Jill Denise

BlogCelebrating Black History Month: The Legacy and Trailblazing Talent of Haute Couture Designer Ann Lowe

Celebrating Black History Month: The Legacy and Trailblazing Talent of Haute Couture Designer Ann Lowe

Known for her elegant and intricate designs, Lowe was one of the first prominent African-American fashion designers, creating haute couture gowns for elite clients, including Jacqueline Kennedy.

In 1898, Ann Lowe was born in Clayton, Alabama. She was also born into a world of creativity and craftsmanship. From a young age, she showed a remarkable talent for fashion design. Ann honed her skills under the guidance of grandmother, Georgia Tompkins, and her mother Janey Lowe, who made dresses for Southern society women. Janey Lowe died in 1914 when Lowe was sixteen. At the time of her death Janey Lowe was working on four ball gowns for the First Lady of Alabama, Elizbeth Kirkman O’Neal. Ann finished the dresses.

In 1912 when she was fourteen, Lowe married Lee Cohen with whom she had a son, Arthur Lee. Lowe’s husband wanted her to give up working as a seamstress but she left him after she was hired to design a wedding dress for a woman in Florida. In 1917, 19-year-old Lowe and her son moved to New York City, New York where she enrolled at St. Taylor Design School. The segregated school required Lowe to attend classes in a room alone. After graduating from St. Taylor Design School in 1919, Lowe and her son moved to Tampa, Florida. The following year, she opened her first dress salon “Annie Cohen.” Despite facing numerous obstacles as a black woman in the predominantly white world of fashion, Anne’s talent could not be denied. She pursued her passion relentlessly, eventually opening her own boutique in New York City in the heart of Manhattan’s bustling Garment District. In 1928, Lowe returned to New York City after saving $20,000 of her earnings. While there, she began to work on commission for Neiman Marcus, Saks Fifth Avenue, Henri Bendel, Chez Sonia, and other prominent retailers.

In 1946, Lowe designed the dress that actress Olivia de Havilland wore to accept the Academy Award for Best Actress. In 1950, Lowe and her son opened a second salon called Ann Lowe’s Gowns, on New York City’s Lexington Avenue. Here Lowe created designs for some of the most prestigious families in the nation including the Rockefellers, the Lodges, the DuPonts, the Posts, and the Biddles.

The Wedding Dress

It was a chance encounter with a young bride that would forever change Anne’s destiny. Jacqueline Bouvier Kennedy, then engaged to John F. Kennedy, sought out Anne to create her wedding gown for the upcoming nuptials. With meticulous attention to detail and an unwavering commitment to excellence, Anne poured her heart and soul into crafting the gown of Mrs. Kennedy’s dreams. The result was a masterpiece of silk taffeta and bouffant skirts, adorned with intricate embroidery and delicate lace, fit for a future First Lady. In 1953, the world watched in awe as Jacqueline Kennedy walked down the aisle in Anne Lowe’s breathtaking creation, a symbol of grace, beauty, and timeless elegance. Despite her remarkable success of creating the 1953 wedding gown and bridal party dresses for Jacqueline Bouvier Kennedy, Lowe did not receive any public acknowledgment at the time.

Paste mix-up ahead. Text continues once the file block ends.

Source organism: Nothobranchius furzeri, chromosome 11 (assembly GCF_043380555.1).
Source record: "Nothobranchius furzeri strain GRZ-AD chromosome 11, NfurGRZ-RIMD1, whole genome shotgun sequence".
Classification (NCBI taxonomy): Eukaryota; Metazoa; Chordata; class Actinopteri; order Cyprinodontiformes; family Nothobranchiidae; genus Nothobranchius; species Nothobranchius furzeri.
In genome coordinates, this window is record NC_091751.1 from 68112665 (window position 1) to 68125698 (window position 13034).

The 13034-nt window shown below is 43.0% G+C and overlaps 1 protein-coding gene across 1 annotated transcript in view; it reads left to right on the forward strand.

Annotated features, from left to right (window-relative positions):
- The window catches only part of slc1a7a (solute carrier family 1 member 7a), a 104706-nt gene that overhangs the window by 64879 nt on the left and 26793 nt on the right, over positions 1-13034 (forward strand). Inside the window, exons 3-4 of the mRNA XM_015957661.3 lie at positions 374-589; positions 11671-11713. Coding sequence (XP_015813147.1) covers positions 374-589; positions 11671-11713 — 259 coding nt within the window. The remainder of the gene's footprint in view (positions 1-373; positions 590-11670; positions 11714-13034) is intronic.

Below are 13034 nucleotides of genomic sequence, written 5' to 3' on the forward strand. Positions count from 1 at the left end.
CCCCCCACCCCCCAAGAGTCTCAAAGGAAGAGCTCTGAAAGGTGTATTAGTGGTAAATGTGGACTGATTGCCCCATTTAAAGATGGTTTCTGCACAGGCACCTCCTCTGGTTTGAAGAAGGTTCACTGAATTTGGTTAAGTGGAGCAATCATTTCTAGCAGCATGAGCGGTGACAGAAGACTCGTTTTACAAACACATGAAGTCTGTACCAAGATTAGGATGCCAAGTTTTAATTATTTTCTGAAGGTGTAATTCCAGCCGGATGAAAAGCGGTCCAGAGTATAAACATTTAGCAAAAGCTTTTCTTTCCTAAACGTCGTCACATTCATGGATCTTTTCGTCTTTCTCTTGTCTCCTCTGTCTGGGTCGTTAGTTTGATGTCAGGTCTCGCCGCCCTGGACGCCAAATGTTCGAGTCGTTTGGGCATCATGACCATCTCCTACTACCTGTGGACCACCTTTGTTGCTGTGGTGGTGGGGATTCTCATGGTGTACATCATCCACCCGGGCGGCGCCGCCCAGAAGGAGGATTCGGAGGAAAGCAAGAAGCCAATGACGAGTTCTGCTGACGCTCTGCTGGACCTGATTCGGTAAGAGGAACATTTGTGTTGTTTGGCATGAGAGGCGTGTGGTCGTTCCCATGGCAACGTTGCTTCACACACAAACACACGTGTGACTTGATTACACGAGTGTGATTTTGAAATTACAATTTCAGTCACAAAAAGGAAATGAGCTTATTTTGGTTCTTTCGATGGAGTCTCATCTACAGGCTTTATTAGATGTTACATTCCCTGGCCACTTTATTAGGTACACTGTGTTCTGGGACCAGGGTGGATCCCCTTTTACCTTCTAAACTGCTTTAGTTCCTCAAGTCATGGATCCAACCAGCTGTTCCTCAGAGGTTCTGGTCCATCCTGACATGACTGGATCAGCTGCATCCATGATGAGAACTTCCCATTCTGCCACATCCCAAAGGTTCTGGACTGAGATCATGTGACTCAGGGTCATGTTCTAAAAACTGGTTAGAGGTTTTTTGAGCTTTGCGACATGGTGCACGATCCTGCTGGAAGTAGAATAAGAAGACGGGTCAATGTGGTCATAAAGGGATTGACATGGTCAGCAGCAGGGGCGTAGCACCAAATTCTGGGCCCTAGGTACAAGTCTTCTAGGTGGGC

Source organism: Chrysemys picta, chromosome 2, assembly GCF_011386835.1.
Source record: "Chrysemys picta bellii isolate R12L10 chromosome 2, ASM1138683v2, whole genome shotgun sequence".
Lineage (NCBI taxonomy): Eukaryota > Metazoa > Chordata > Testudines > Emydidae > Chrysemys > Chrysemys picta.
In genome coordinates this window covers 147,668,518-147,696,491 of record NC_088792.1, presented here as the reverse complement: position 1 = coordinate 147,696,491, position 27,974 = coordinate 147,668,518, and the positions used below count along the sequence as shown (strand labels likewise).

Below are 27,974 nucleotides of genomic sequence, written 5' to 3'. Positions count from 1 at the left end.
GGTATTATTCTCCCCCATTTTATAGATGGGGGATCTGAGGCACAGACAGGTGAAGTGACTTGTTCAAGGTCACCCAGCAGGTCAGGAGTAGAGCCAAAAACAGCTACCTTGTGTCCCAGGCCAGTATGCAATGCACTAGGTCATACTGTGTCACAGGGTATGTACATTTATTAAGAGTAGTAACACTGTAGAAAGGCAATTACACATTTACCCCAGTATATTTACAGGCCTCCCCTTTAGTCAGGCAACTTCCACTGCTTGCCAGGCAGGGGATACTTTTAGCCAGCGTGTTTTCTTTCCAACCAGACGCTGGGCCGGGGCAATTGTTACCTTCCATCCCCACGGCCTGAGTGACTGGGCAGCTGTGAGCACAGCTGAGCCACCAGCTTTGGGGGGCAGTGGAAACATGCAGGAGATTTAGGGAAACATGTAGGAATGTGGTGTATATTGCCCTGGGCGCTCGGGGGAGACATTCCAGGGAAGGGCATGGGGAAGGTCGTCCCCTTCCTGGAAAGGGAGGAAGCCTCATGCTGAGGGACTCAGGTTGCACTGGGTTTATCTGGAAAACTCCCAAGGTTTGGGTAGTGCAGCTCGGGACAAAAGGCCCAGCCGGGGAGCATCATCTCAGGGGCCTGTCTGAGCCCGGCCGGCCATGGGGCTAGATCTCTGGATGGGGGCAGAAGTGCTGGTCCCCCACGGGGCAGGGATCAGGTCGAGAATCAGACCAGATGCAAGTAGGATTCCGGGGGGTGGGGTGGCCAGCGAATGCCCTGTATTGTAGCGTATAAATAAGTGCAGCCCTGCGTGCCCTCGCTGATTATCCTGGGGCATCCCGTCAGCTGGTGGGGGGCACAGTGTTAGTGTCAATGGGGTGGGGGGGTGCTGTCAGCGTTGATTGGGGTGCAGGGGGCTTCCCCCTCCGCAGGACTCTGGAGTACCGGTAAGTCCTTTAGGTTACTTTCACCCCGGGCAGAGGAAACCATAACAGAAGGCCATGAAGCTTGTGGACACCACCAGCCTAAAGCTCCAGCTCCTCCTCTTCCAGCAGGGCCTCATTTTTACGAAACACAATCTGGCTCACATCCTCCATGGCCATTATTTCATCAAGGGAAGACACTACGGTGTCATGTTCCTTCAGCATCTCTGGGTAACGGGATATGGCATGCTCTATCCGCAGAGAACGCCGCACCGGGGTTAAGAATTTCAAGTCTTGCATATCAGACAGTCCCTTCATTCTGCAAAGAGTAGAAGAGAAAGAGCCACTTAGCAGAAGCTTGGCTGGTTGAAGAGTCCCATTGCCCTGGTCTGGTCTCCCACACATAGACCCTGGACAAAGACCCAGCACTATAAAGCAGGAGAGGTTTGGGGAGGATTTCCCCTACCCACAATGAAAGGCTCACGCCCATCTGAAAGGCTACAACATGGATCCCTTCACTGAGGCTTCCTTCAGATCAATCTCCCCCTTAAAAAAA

During her career, Lowe worked for wealthy clients who often persuaded her to charge hundreds of dollars less for her work than her competitors. Eventually in 1962, she lost the salon in New York City after failing to pay taxes. That same year, her right eye was removed due to glaucoma. Lowe also developed a cataract in her left eye which was saved by surgery. In 1968, at the age of 70, Lowe opened a new store called Ann Lowe Originals, on Madison Avenue.  She retired two years later in 1972. Nine years later, Ann Lowe died on February 25, 1981.

Throughout her career, Anne continued to push the boundaries of fashion, creating exquisite designs that celebrated the beauty and diversity of women of all backgrounds. Her legacy lives on today, inspiring a new generation of designers to follow their dreams and pursue their passions, no matter the odds. Anne Lowe may have started as a young girl with a needle and thread, but she will forever be remembered as a visionary artist whose creations transcended time and left an indelible mark on the world of fashion.

For more information on the captivating story of Ann Lowe, check out the following video:

We would like to extend our gratitude to blackpost.org for providing valuable insights and information that contributed to the content of this blog post. Their expertise and resources have helped us provide a comprehensive perspective on the topic at hand. We highly recommend visiting their website for further exploration of Ann Lowe.

#Jill Denise